Bloganuary 26 – Laughter is the Best Medicine

My quirky sense of humour. It never ceases to amaze me. It’s not everyones cup of tea. I love observational comedy.

I went to a comedy night for new comedians a while back. There was the usual guff with swearing or sexual innuendo. Not interesting.

Then one that stood out. She had me rolling round the floor laughing. “Oh my goodness”, I think to myself. “How refreshing. She is so on the same page”.

She’s speaking descriptively, and practically, about having trouble getting in and out of a toilet cubicle. So innocent and so descriptive. I could see the whole scenario playing out in my minds eye. Tears were flowing down my face. I was screaming with laughter so hard I almost wet my pants. 


Girls, we have all been there. It celebrates a personal appreciation of all those times you lined up. Lining up for the ladies toilets when your’e busting to go. Or when you were pregnant and that beautiful belly presses right on your bladder…gotta go gotta go.

Day 26 – Favourite part about yourself

Bloganuary 19 Mystery – One man’s trash is another man’s treasure

Day19 Something Mysterious

A short story by Dezzie

“What’s so mysterious about this bit of junk? Your dreaming if you think I’m going to fall for some ‘cock and bull story’ that you just made up. I’ve got ‘bigger fish to fry’. Where’s the real stuff”?

The shop owner cringed waiting for the robber to give him a backhander again. What could he do? That beat up bit of junk sitting in the safe was exactly that, mysterious. It was like a cameleon. It changed shape. It changed colour. It hummed and flashed. It was unique. He somehow knew it would be so important one day.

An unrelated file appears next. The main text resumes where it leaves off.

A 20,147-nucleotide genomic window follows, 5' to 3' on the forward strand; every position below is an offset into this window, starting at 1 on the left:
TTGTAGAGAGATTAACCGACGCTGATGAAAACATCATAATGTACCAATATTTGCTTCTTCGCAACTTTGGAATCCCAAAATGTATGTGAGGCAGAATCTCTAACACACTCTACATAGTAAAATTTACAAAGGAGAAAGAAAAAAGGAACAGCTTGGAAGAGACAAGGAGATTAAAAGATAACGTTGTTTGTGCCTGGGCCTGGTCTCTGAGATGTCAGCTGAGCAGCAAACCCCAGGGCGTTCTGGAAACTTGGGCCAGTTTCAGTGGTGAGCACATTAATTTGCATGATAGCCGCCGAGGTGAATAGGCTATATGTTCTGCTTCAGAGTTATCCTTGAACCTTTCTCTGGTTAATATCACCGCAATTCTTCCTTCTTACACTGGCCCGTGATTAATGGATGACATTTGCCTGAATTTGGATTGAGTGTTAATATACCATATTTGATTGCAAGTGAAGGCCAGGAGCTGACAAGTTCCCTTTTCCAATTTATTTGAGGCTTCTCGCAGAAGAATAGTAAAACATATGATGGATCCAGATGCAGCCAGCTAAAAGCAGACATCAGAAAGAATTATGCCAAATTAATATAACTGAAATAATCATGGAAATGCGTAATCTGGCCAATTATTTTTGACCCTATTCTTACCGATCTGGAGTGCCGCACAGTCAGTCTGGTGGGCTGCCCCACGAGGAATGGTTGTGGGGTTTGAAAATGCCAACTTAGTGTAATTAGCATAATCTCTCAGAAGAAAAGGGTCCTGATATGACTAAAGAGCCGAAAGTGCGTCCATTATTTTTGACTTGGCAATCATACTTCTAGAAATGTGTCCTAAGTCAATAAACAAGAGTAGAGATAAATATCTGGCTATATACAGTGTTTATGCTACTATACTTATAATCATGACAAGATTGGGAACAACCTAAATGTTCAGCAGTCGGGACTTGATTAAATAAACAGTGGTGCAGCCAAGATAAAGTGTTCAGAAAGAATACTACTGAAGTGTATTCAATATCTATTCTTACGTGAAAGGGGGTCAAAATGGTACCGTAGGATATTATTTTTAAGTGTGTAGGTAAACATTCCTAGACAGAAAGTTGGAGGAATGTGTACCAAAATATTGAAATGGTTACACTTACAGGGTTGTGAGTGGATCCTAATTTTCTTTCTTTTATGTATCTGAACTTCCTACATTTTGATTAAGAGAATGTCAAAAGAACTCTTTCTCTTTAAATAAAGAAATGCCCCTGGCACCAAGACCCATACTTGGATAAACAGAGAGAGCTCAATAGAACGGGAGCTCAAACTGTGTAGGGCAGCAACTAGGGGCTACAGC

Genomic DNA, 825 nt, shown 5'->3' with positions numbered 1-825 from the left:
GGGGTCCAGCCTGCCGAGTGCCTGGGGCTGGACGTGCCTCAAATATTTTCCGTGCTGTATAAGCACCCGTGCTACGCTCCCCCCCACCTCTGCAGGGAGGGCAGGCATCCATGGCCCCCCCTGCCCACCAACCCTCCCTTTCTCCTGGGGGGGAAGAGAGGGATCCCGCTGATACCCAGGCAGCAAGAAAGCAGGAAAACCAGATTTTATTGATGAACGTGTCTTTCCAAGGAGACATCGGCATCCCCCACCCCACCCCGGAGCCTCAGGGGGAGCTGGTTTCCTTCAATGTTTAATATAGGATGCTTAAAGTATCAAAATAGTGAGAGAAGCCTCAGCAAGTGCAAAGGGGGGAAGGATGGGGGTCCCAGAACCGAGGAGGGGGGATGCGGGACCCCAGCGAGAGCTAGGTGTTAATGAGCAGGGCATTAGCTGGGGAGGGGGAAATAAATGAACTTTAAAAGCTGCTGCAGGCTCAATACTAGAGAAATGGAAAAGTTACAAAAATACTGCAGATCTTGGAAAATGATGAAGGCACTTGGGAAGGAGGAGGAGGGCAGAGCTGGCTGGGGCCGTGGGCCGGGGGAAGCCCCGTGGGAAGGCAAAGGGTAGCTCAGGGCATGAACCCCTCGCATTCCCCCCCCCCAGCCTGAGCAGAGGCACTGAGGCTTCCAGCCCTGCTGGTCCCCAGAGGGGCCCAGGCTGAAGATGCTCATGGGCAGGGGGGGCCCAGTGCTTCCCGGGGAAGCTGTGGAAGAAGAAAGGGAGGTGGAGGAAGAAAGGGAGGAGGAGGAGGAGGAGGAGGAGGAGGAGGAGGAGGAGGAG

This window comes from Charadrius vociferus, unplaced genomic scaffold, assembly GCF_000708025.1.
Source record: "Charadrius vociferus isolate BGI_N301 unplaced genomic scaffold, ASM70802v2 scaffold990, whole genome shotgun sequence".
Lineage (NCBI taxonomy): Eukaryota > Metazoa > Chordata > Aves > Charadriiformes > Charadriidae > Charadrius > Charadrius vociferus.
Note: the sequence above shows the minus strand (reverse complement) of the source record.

He peered up from the floor tasting a bit of blood. He could see the rage in the robbers face. It was almost comical. He chuckled to himself likening the dude to a boiling kettle. The blokes face was red hot…and was that steam coming from his ears? He admonished himself, “Man, you must have a ‘twisted sense of humour’ to be finding something comical in such a tricky situation. ‘Get a grip’ man cause you should be fearing for your life. This blokes about to ‘kick your butt’”!


The man peers up from the floor. “Huh”?

A police siren in the distance interrupts the altercation. The robber hightails it leaving the precious cargo still there in the safe. “Oh phew, thank goodness. I know its special but I’m not sure I wanted to lay down my life for a piece of junk. It may be unique but I am no Indiana Jones!”, he thought to himself.

He gets up and gives one last look at his treasure before shutting the safe door. It was precious, like the ring in Lord of the Rings. His Precious. His precious piece of junk. He felt its surface and wondered what it was. He felt a bit like Bilbo Baggins about to embark on a great and dangerous adventure.

Mystery is not really my thing. For this daily prompt I was sure to add my signature phrases and sayings into the mix.

Phrase or saying

  • One mans trash is another mans treasure – Some people see the same item valuable compared another seeing it worthless
  • Cock and bull story – questionable story. I always think of when a kid says the dog ate their homework
  • Bigger fish to fry – more important things to do
  • Twisted sense of humour – not mainstream humour
  • Get a grip – be in control of your thoughts or emotions
  • Kick your butt – beat someone up

Photo by Lisa Fotios at Pexels

#truestory – Sloppy sailors knot

I’d brought the boat around and dropped anchor on the beach. I swear I turned my back just for a second and  ‘blow me down’ the boat fair drifts away. Thought I had it firmly anchored.

We all watched from the beach in dismay. There it is drifting away. Drifting toward what looks like a mega cruiser. “Oh sh**t! That don’t look good”, I thought to myself.

Kneejerk reaction